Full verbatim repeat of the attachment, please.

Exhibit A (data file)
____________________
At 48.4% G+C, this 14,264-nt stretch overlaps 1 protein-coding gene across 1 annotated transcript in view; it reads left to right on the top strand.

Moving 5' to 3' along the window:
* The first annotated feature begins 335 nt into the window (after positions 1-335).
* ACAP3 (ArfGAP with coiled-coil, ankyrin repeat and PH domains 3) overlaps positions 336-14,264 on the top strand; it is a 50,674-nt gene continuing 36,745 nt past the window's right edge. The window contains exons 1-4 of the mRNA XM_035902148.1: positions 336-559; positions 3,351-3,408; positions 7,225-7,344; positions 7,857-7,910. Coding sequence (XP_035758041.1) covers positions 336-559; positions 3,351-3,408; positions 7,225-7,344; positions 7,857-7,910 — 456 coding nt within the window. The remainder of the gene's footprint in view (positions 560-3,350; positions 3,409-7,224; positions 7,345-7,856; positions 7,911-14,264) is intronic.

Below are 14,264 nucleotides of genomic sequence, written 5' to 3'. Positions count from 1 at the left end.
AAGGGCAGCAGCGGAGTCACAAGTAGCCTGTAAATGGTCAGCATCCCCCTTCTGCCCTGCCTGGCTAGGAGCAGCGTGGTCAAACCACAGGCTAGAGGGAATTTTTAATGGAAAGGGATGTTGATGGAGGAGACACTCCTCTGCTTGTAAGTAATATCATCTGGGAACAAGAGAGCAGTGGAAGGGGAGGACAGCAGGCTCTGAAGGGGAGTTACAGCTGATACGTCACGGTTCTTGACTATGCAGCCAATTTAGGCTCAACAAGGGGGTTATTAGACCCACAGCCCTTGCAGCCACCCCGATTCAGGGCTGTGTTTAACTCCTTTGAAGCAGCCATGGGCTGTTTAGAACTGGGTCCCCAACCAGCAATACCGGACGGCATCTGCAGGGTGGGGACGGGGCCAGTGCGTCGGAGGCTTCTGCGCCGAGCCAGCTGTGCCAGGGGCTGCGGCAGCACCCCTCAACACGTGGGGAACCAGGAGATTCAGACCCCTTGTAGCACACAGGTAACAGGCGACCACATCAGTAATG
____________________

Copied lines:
At 48.4% G+C, this 14,264-nt stretch overlaps 1 protein-coding gene across 1 annotated transcript in view; it reads left to right on the top strand.

Moving 5' to 3' along the window:
* The first annotated feature begins 335 nt into the window (after positions 1-335).
* ACAP3 (ArfGAP with coiled-coil, ankyrin repeat and PH domains 3) overlaps positions 336-14,264 on the top strand; it is a 50,674-nt gene continuing 36,745 nt past the window's right edge. The window contains exons 1-4 of the mRNA XM_035902148.1: positions 336-559; positions 3,351-3,408; positions 7,225-7,344; positions 7,857-7,910. Coding sequence (XP_035758041.1) covers positions 336-559; positions 3,351-3,408; positions 7,225-7,344; positions 7,857-7,910 — 456 coding nt within the window. The remainder of the gene's footprint in view (positions 560-3,350; positions 3,409-7,224; positions 7,345-7,856; positions 7,911-14,264) is intronic.

Below are 14,264 nucleotides of genomic sequence, written 5' to 3'. Positions count from 1 at the left end.
AAGGGCAGCAGCGGAGTCACAAGTAGCCTGTAAATGGTCAGCATCCCCCTTCTGCCCTGCCTGGCTAGGAGCAGCGTGGTCAAACCACAGGCTAGAGGGAATTTTTAATGGAAAGGGATGTTGATGGAGGAGACACTCCTCTGCTTGTAAGTAATATCATCTGGGAACAAGAGAGCAGTGGAAGGGGAGGACAGCAGGCTCTGAAGGGGAGTTACAGCTGATACGTCACGGTTCTTGACTATGCAGCCAATTTAGGCTCAACAAGGGGGTTATTAGACCCACAGCCCTTGCAGCCACCCCGATTCAGGGCTGTGTTTAACTCCTTTGAAGCAGCCATGGGCTGTTTAGAACTGGGTCCCCAACCAGCAATACCGGACGGCATCTGCAGGGTGGGGACGGGGCCAGTGCGTCGGAGGCTTCTGCGCCGAGCCAGCTGTGCCAGGGGCTGCGGCAGCACCCCTCAACACGTGGGGAACCAGGAGATTCAGACCCCTTGTAGCACACAGGTAACAGGCGACCACATCAGTAATG